Remembering our friend and whisky visionary
The guardian of world whisky, Jim Swan shaped the distilling community we’re part of today.
He was also our first master distiller. We look back on the life and achievements of the celebrated distillery consultant.
The word ‘legend’ is often overused in whisky. So too is ‘master’. Very few people have the knowledge, credentials, influence that the words require. Yet there’s no debate about them when it comes to describing the late whisky consultant, Jim Swan.
It’s difficult to think of another person so instrumental in world whisky. Before Jim, very few distilleries outside of Scotland, Ireland, the US and Japan were taken seriously. He devoted his career to the spirit, gaining a PhD in chemistry and biological sciences from Heriot-Watt University in Edinburgh.
Building on his training, he invented the flavour wheel back in 1979 with colleague Sheila Burtles. He then delved into understanding oak maturation before moving into food and drink analysis. It wasn’t long before he set up on his own, advising distillers around the world as they realised their own whisky-making dreams. His knack was hacking distilling and maturation techniques, enabling start-up distillers to craft well-rounded young spirits. But despite a career spanning 40 years, his creativity was cut short. He passed away suddenly in February 2017, aged 75.
A new-world maverick
Why do we hold Jim in such high regard? Because it was under his guidance that we founded M&H Distillery. He helped us develop our processes for crafting unique Tel Aviv whisky. But Jim wasn’t just a consultant. He was our friend, too.
“He was a person that was a friend of everyone,” recalls Tomer Goren, our head distiller. “But he was also very professional, the best man to learn from.” He remembers his first impressions of Jim. “He was a very calm person, very gentle. And very impressive. There was endless information coming out of his mouth.”
Tomer met Jim at the very start of his own career in whisky. “He taught me all the basics of whisky production. I feel lucky, really lucky, to have worked with him. It meant a lot for us as a distillery, and for me personally.”
It’s a sentiment held by many. The list of distilleries he worked with and consulted for is numerous. And they’re some of the leading lights in world whisky.
Taiwan’s Kavalan Distillery. Wales’s Penderyn. India’s Amrut. England’s Cotswolds Distillery. Victoria Caledonian in Canada. And let’s not forget his Scottish roots: as well as developing his early career in Scotland, Jim was also instrumental in the set-up of Clydeside Distillery in Glasgow and Lindores Abbey in Fife.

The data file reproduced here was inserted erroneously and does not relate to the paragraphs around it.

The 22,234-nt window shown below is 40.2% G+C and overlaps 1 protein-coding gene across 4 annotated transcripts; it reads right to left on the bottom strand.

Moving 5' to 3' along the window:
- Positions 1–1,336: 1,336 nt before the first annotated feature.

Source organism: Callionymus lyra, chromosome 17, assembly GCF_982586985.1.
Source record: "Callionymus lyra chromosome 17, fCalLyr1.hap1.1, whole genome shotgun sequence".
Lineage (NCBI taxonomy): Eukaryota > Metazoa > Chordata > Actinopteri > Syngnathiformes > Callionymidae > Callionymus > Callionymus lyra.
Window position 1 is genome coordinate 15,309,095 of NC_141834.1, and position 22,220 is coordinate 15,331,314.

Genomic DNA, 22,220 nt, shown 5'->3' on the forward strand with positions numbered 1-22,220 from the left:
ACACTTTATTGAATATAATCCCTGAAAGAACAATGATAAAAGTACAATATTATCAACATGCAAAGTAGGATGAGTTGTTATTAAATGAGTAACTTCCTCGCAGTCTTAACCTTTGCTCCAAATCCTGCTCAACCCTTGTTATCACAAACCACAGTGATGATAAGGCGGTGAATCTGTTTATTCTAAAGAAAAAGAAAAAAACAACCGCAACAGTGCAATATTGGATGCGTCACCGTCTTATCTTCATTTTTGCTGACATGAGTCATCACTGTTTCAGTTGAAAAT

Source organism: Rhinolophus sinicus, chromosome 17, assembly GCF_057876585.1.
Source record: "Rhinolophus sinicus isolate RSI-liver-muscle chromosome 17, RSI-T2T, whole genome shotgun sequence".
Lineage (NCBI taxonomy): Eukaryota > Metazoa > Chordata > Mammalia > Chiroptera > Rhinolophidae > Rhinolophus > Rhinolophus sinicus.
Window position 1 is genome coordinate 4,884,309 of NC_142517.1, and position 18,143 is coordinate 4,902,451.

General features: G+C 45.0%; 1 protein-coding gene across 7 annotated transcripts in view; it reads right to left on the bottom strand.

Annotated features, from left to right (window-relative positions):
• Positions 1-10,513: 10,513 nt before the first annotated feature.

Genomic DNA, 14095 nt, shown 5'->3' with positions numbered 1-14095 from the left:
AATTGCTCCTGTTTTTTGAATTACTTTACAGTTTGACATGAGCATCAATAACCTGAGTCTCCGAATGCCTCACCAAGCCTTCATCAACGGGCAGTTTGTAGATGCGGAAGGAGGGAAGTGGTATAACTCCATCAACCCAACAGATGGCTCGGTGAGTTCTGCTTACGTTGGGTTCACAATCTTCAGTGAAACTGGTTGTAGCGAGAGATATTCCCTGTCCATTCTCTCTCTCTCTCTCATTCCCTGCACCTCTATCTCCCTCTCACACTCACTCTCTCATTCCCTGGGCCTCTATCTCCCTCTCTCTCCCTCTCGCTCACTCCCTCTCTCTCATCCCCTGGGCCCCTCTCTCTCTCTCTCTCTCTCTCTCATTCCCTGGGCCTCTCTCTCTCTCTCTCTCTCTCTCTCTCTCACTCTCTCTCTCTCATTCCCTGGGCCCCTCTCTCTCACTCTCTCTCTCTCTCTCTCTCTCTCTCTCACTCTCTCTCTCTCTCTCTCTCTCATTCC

The inventor of the STR cask
While there’s much Jim was known for, his pioneering cask maturation work was arguably the most important. Initially trialled at Kavalan, the process of shaving, toasting and re-charring (STR) wine casks revolutionised early-days distilling for new makers. The way the casks are processed in many ways accelerates how much flavour the spirit can access from the wood. And it’s fascinating.
In a nutshell, a few millimetres are shaved off from the inside of the cask. They are then toasted to break down some of the component parts of the wood that are alcohol-soluble – useful for flavour. Finally, the casks are re-charred over a powerful flame. Sugars in the wood become caramelised, meaning the spirit can get further into the barrel. A secondary, almost magical, side-effect is that the resulting char can filter out harsh notes. This can be especially useful with boisterous young spirit.
Today, thanks to Jim’s inventiveness, STR casks are used all across the world by both fledgling and established distillers. This includes here at M&H.
His spirit at M&H Distillery
With every single spirit run, Jim’s legacy lives on here in Tel Aviv. He helped our team with every area of production, from mashing and fermentation all the way through to maturation. He designed our equipment and honed the water we use. Jim is as part of the M&H Distillery story as the team here now.
With his help, we pioneered techniques to harness our sense of place and craft our very special whiskies. He was not fazed by our hot climates. Known to result in rapid ageing, there’s also the risk of over-evaporation – with too much oak influence and not enough spirit. Under his guidance, we struck the balance.
Jim was our very first master distiller. He worked alongside head distiller Tomer Goren to develop our inaugural single malt. Sadly he didn’t get to see its release in June 2017. We’ll always remember Jim.